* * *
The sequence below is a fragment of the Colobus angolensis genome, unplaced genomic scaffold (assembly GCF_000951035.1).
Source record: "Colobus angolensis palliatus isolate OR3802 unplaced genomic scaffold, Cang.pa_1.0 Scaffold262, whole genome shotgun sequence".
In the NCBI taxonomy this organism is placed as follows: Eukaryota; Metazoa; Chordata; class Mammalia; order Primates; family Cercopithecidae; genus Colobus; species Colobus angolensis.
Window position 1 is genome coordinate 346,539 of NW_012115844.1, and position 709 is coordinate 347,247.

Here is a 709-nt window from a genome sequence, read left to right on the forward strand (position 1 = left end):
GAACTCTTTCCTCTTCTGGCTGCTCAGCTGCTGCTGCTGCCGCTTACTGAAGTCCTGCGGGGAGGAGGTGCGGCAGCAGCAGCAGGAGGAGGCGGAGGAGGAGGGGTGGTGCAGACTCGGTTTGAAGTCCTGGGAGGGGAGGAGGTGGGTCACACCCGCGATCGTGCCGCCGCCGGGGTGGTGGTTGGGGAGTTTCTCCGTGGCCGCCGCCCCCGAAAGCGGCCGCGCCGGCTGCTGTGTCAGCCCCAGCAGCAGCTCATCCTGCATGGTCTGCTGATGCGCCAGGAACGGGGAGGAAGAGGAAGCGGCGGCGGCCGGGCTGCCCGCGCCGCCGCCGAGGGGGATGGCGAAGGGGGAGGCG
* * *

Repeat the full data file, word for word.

The sequence below is a fragment of the Colobus angolensis genome, unplaced genomic scaffold (assembly GCF_000951035.1).
Source record: "Colobus angolensis palliatus isolate OR3802 unplaced genomic scaffold, Cang.pa_1.0 Scaffold262, whole genome shotgun sequence".
In the NCBI taxonomy this organism is placed as follows: Eukaryota; Metazoa; Chordata; class Mammalia; order Primates; family Cercopithecidae; genus Colobus; species Colobus angolensis.
Window position 1 is genome coordinate 346,539 of NW_012115844.1, and position 709 is coordinate 347,247.

Here is a 709-nt window from a genome sequence, read left to right on the forward strand (position 1 = left end):
GAACTCTTTCCTCTTCTGGCTGCTCAGCTGCTGCTGCTGCCGCTTACTGAAGTCCTGCGGGGAGGAGGTGCGGCAGCAGCAGCAGGAGGAGGCGGAGGAGGAGGGGTGGTGCAGACTCGGTTTGAAGTCCTGGGAGGGGAGGAGGTGGGTCACACCCGCGATCGTGCCGCCGCCGGGGTGGTGGTTGGGGAGTTTCTCCGTGGCCGCCGCCCCCGAAAGCGGCCGCGCCGGCTGCTGTGTCAGCCCCAGCAGCAGCTCATCCTGCATGGTCTGCTGATGCGCCAGGAACGGGGAGGAAGAGGAAGCGGCGGCGGCCGGGCTGCCCGCGCCGCCGCCGAGGGGGATGGCGAAGGGGGAGGCG